Richard Brodie: this beats all your tricks!

Mario Vaneechoutte (
Thu, 12 Jun 1997 08:22:06 -0700

Message-Id: <>
Date: Thu, 12 Jun 1997 08:22:06 -0700
From: Mario Vaneechoutte <>
Subject: Richard Brodie: this beats all your tricks!

Dear colleagues memeticists,

This is just a good story. But I thought it was one subscribers of this
list shouldn't miss.
Richard Brodie showed us a lot of tricks to spread a meme in his book,
but read this one.

We bought us a box of cornflakes. On the box was a little quiz: 20
statements to be answered with right or wrong, at about the level of
10-year-olds. One had to cut out statements and answers and make some
kind of device whereby one could first look at the statement (e.g.:
there are more stars than people), whereafter one could let pop out the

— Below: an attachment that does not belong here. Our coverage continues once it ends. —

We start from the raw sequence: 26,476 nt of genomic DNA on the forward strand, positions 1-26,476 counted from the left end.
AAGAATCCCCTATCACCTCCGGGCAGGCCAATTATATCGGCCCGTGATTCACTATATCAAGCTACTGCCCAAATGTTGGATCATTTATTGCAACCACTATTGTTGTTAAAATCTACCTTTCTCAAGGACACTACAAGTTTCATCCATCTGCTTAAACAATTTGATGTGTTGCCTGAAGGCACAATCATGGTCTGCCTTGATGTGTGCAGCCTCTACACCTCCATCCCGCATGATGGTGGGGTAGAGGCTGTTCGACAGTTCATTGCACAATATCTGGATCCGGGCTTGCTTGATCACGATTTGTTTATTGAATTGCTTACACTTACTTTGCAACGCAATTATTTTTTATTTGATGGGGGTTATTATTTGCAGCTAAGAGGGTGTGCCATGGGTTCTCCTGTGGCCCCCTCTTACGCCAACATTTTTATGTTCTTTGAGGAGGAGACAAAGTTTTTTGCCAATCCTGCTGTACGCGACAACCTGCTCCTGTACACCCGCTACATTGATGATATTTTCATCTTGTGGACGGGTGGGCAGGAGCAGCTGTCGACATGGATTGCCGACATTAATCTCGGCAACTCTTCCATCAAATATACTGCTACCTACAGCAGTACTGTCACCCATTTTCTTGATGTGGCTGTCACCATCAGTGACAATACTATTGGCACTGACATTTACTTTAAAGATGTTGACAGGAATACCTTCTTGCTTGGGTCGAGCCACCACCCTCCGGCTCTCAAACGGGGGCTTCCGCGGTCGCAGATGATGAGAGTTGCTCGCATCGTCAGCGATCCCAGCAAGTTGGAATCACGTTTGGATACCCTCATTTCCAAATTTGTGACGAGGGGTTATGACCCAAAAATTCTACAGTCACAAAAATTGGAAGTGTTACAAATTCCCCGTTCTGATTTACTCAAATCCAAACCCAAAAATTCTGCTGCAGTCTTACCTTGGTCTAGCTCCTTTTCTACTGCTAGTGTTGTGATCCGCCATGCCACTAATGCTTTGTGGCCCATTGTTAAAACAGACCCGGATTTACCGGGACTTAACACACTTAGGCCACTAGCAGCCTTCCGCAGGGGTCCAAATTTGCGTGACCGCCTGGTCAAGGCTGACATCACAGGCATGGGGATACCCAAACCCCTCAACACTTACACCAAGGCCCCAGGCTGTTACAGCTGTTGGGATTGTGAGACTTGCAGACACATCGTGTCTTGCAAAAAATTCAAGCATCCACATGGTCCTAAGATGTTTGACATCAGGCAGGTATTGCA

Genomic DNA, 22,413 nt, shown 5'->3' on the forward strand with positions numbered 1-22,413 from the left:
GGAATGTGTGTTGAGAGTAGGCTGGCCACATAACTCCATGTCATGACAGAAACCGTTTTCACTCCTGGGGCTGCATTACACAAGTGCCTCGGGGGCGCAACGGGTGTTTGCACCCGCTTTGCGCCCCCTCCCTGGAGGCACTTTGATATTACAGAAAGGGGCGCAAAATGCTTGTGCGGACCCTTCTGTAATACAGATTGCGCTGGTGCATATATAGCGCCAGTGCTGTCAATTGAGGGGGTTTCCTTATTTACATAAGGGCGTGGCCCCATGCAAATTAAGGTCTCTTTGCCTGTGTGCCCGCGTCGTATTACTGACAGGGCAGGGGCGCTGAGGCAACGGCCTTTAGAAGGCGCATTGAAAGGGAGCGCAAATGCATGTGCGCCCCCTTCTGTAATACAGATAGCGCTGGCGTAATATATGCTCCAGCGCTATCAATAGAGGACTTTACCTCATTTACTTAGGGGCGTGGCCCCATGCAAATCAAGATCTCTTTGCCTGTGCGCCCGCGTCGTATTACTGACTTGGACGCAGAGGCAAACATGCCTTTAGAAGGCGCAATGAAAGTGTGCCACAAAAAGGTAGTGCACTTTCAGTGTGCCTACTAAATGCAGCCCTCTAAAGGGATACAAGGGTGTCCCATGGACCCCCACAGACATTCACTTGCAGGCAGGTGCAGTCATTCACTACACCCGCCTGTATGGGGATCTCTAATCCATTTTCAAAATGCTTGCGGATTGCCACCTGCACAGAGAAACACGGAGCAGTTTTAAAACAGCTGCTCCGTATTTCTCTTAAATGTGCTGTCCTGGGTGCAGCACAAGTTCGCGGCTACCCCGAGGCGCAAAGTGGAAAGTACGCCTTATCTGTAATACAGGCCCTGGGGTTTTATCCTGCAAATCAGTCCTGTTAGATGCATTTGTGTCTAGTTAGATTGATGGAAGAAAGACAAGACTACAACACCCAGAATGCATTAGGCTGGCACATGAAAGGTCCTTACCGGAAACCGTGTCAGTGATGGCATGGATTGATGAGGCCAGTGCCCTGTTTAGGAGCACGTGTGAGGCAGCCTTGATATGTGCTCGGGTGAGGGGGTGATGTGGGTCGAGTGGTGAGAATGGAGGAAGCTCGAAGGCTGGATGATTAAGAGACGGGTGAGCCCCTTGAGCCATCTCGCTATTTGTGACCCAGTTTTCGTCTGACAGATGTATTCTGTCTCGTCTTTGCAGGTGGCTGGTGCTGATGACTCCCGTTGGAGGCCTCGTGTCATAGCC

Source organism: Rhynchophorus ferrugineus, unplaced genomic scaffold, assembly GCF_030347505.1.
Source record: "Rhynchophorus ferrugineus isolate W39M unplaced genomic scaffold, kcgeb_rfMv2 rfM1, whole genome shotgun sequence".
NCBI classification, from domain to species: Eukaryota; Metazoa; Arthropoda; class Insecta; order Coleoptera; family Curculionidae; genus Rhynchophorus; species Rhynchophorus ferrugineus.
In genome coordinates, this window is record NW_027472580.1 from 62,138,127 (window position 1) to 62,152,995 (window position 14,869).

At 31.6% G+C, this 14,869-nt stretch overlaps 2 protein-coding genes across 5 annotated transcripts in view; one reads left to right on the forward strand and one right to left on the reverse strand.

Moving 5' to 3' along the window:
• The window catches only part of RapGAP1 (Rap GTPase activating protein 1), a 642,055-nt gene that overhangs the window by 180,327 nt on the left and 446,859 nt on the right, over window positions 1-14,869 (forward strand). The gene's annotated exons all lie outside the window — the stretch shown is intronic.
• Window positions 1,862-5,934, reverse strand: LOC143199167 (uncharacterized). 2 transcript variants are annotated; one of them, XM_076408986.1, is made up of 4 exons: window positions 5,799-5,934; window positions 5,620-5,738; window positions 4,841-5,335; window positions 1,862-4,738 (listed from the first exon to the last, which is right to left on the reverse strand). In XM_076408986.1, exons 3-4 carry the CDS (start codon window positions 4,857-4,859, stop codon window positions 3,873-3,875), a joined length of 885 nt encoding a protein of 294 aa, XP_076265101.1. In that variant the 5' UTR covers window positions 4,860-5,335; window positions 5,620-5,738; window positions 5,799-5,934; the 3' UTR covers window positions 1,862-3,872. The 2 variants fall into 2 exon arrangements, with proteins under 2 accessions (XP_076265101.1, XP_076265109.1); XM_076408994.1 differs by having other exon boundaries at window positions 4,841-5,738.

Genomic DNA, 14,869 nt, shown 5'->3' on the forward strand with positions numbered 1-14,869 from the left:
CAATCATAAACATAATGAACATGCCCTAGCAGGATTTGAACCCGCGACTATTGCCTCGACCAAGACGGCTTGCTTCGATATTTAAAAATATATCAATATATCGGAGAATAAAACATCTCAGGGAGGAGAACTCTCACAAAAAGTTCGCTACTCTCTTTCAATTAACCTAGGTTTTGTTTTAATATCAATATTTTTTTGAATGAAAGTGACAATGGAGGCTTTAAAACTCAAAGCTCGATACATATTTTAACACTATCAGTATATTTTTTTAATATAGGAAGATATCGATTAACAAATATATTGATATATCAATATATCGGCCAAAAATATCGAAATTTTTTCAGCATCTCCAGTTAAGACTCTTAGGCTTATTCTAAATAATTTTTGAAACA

columns 'Right' and 'Wrong'. The answer was indicated as a cross in one
of both columns. As such, children could check whether they had answered

I could answer all questions, which reassured me that my knowledge was
at least that of a 10-year-old, something I had started doubting about
seriously after subscribing to this list.
Except for one question: 'Man descends from ape'. I had answered
'right', but the cross was in the 'Wrong' column.


When I told this during the coffee break at our lab, someone said: of
course, you had Quaker cornflakes!!

What an ingenious way to spread a meme: hiding your creationist message
between 19 correctly answered 'scientific' statements, offering it as a
toy, presenting it to children, on a packet of food! Richard, this beats
all the tricks you presented! Quakers are really smart for being

Mario Vaneechoutte
Laboratory Bacteriology & Virology
Blok A, De Pintelaan 185
University Hospital Ghent
Belgium 9000 Ghent
Tel: +32 9 240 36 92
Fax: +32 9 240 36 59
Editor J. Memetics:
This was distributed via the memetics list associated with the
Journal of Memetics - Evolutionary Models of Information Transmission
For information about the journal and the list (e.g. unsubscribing)